Raspberry Pi hit by manufacturing delay

Last week the $35 Raspberry Pi computer went on sale, seeing strong demand and a total buyout of stock in under two hours. Those hoping to see the Linux machine hitting their doorsteps in the near future could be in for some disappointment: the Raspberry Pi foundation announced that it has suffered a production setback.

The Ethernet jacks being used in production models were the wrong type. Unfortunately, the ones being used did not include integrated magnetics, which help filter out noise and provides DC isolation. The incorrect jacks have already been soldered to boards, so each and every one will have to be removed and replaced with the correct jack before the boards can be shipped to users.

While the foundation says the jacks are relatively easy to replace, sourcing the correct ones could prove tricky. What were thought to be the correct jacks are now faulty, which means the team has to hunt down and order a large quantity new jacks as fast as possible. An apology has been issued on their blog, and they also thanked customers for their patience.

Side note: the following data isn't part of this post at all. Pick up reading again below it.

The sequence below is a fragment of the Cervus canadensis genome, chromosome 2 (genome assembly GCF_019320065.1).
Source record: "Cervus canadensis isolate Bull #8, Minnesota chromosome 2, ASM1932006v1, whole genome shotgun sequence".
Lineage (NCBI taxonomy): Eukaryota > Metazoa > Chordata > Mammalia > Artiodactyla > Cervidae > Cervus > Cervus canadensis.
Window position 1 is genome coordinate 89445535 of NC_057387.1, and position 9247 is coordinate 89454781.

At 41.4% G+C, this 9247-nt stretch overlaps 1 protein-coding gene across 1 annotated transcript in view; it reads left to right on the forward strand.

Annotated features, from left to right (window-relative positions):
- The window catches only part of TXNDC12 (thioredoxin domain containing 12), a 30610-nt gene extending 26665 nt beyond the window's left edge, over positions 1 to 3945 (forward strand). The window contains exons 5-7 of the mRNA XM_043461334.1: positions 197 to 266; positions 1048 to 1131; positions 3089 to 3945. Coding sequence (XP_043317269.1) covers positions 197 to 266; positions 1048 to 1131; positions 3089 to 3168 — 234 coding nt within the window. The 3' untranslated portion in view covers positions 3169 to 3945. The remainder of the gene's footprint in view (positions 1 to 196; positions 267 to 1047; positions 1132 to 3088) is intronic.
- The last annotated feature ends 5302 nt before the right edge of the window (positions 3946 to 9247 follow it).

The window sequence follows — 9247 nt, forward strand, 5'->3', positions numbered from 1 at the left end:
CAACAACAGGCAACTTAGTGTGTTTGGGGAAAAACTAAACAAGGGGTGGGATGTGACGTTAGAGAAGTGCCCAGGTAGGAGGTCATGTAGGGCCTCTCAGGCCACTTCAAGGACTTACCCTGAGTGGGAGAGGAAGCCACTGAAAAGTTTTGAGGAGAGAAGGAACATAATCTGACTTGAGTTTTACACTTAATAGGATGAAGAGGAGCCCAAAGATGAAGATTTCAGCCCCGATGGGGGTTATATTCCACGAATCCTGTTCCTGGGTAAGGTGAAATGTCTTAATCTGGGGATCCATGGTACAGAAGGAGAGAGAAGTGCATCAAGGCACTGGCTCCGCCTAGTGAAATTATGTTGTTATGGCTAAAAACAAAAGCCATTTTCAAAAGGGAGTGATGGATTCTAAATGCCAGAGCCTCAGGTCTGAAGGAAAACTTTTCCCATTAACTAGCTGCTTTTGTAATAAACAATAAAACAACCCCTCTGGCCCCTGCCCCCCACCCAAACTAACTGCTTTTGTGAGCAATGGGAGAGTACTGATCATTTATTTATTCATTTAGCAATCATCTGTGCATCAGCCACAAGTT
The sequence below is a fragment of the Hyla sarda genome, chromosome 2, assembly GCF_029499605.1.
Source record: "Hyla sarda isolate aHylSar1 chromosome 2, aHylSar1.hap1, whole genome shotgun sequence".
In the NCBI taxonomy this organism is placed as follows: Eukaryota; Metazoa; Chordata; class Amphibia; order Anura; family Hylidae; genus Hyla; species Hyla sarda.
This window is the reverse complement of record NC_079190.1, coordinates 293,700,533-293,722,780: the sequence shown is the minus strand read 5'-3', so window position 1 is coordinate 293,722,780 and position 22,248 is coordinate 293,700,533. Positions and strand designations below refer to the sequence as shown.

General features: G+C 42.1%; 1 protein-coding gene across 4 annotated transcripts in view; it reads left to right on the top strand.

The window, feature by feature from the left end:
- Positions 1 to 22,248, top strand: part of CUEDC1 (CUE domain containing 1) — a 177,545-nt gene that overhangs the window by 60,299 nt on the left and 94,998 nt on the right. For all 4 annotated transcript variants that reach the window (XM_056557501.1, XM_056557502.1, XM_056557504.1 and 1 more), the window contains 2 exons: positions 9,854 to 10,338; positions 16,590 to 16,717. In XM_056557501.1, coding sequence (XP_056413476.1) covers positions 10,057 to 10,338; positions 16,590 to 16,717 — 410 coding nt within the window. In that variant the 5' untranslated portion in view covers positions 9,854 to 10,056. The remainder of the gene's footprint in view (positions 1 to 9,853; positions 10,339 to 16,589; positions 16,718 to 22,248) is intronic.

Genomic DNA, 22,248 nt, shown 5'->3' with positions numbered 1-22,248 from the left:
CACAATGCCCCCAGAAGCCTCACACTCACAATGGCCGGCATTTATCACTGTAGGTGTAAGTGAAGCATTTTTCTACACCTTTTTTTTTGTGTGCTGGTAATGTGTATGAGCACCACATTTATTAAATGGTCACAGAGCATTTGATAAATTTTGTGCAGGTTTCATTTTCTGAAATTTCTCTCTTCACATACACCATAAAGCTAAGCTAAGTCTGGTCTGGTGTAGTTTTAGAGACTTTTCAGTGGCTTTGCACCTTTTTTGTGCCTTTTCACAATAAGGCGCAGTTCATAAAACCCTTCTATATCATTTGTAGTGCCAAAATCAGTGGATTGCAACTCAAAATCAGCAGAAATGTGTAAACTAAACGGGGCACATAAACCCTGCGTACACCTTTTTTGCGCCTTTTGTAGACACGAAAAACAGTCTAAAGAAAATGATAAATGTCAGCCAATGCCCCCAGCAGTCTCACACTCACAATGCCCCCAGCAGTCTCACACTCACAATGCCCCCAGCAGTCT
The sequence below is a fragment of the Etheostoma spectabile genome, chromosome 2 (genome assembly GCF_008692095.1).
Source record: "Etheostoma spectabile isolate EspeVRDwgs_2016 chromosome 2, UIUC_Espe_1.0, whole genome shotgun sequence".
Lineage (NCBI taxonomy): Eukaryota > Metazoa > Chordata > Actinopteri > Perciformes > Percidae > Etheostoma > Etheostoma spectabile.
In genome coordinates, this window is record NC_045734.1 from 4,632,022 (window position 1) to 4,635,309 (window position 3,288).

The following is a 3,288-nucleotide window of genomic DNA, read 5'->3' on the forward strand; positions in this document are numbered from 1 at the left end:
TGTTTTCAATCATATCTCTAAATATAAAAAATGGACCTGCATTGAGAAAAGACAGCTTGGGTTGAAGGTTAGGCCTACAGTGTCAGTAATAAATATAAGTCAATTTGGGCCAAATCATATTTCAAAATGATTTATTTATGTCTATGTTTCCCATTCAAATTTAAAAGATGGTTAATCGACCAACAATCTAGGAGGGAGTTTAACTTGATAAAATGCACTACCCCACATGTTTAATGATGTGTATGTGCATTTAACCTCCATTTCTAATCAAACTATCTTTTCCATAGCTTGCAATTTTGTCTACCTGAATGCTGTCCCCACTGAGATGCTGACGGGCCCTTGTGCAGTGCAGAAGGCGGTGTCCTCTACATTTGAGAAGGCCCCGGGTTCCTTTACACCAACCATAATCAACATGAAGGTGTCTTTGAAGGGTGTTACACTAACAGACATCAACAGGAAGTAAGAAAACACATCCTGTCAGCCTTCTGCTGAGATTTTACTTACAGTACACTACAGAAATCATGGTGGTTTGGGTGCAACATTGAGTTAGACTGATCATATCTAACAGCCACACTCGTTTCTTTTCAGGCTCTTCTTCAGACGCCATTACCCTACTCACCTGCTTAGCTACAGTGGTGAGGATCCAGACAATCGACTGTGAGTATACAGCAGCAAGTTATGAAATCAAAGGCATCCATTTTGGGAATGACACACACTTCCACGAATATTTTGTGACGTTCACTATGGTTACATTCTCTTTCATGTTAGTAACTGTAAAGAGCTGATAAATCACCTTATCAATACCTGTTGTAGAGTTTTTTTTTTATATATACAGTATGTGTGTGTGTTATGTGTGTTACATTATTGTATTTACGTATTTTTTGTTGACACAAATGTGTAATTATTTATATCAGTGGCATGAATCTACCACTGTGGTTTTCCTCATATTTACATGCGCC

The $35 "Model B" of the Raspberry Pi is the more powerful alternative to the $25 version, featuring two USB ports instead of one, and an Ethernet port. The GPU is said to be twice as fast as what is featured in the iPhone 4S, and the computer is also capable of decoding 1080p video from a Blu-ray.